More women commemorating motherhood with body art

Without the stigma it once carried, getting a tattoo can be a social event

“It’s a modern-day brag book,” said Michelle Wells, who manages husband Chad Wells’ private tattoo studio in Vandalia. “I think women who get these tattoos are very proud to be mommies. It provides a great excuse to talk about their family.”

Tattoos don’t carry the social stigma they once did.

“Everybody is getting tattoos these days. Everyone you can think of,” Wells said. “It really doesn’t matter what age someone is or what they do for a living.”

Steve Simpson, a tattoo artist at the Miamisburg branch of Blue Byrd Tattoo, agreed. “We get people from all walks of life here in the shop,” he said. “We get doctors, judges, quite a few preachers, and yes, mothers and grandmothers.”

Names, dates of birth and baby foot and hand prints are among the most common tattoos requested by mothers. One recent client of Wells’ got a tattoo of flowers running up her calf, with her daughter’s name intertwined in the stems.

But, Simpson said more unusual requests do come in. “Sometimes, they want to use something that just reminds them of their child, like a picture of a favorite toy. Not too long ago I had a guy come in with his son’s baby rattle and I drew it up for him,” he said.

Some moms are eager to get a child-related tattoo soon after giving birth. “Just last week we had a mother whose baby is 5-weeks-old come in to have the baby’s name done,” Wells said.

Others, take their time. Another Wells’ client, a woman in her 70s getting tattooed for the first time, is planning to get pictures of her children done. That is, after she finishes getting portraits of her dogs done.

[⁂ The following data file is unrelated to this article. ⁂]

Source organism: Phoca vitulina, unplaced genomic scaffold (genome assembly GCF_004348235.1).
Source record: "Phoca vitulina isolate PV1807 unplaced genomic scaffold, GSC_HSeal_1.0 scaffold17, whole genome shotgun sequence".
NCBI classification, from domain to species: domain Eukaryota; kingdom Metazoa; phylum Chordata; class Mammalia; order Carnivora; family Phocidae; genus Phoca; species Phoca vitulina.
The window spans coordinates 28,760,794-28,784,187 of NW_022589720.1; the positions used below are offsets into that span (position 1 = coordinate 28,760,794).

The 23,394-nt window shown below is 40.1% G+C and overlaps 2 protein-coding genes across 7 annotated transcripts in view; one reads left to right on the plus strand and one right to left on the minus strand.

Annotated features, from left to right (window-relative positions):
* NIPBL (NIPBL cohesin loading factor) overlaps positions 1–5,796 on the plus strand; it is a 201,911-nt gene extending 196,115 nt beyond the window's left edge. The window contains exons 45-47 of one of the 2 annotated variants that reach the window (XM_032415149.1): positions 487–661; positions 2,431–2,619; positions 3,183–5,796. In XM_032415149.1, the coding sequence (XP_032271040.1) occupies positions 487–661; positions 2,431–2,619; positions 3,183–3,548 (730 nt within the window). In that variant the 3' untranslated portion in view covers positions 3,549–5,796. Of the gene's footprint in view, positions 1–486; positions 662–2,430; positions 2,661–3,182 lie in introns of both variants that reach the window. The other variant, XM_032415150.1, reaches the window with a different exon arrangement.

One year during the Troy Strawberry Festival, Simpson had a 78-year-old mother and her daughter come in for matching strawberry tattoos. He was impressed. “I told her that the way I look at, we don’t quit playing because we get old, we get old because we quit playing,” he said.

Tattoos run in Wells’ family. Husband Chris has their eldest daughter’s name tattooed on his wrist with plans to do the same on his other wrist for their 1-year-old. Her sister has tattoos for her children on both her upper arms: one shows a sun and her daughter’s name and the other is a moon with her son’s name.

Wells’ mother-in-law also has gotten tattoos, for her grandchildren, including Wells’ daughter. She waits until the children are old enough to write their own name, then has the signature made into a tattoo for her foot.

A grandma in a tattoo shop is not an unusual sight these days. “There are a lot of grandmothers coming in to get grandchildren tattoos,” Wells said.

For many women, getting a tattoo is a social event. They come in with friends — sometimes even with their children — and make an afternoon or evening of it. “Women do usually come into the shop in groups,” Simpson said. “It’s very rare that a woman will come in alone.”

Some receive tattoos from husbands or friends as gifts and so come in together to a studio to get the piece done. It’s not uncommon for a tattoo commemorating a child’s birth to be a Mother’s Day gift from a spouse.

Of course, not all tattooed mothers feel the need to get a tattoo related to their children. Leanna Harrison, a biology student at Wright-State University, has four tattoos, including a large cityscape based on one of her own paintings that stretches across her chest and a tree on her left leg that represents her conversion to Christianity. Although she has twin 3-year-old daughters, she doesn’t plan to get a mom-related tattoo anytime soon. “Maybe when I’m older, but I’m not done having children yet,” she said.

Tattoos on local moms that aren’t child related are about as diverse as you can imagine, ranging from little hearts on ankles to peacocks which spread across their backs. Our tattoo artists did say they’ve been seeing a lot of women coming in for cancer-related tattoos, frequently pink ribbons. Lettering that follows the bra line is also popular, especially the saying “Live, Laugh, Love.”

Wells has several tattoos herself — flowers and a butterfly that her husband is turning into a jungle scene — but like Harrison, hasn’t decided yet to take the plunge and get one in honor of her two daughters.

“I think about it all the time, but I want to get it right. I know that it’s forever,” she said.

Contact contributing writer Susan Dalzell at dalzell.susan@yahoo.com or @susandalzell on Twitter.

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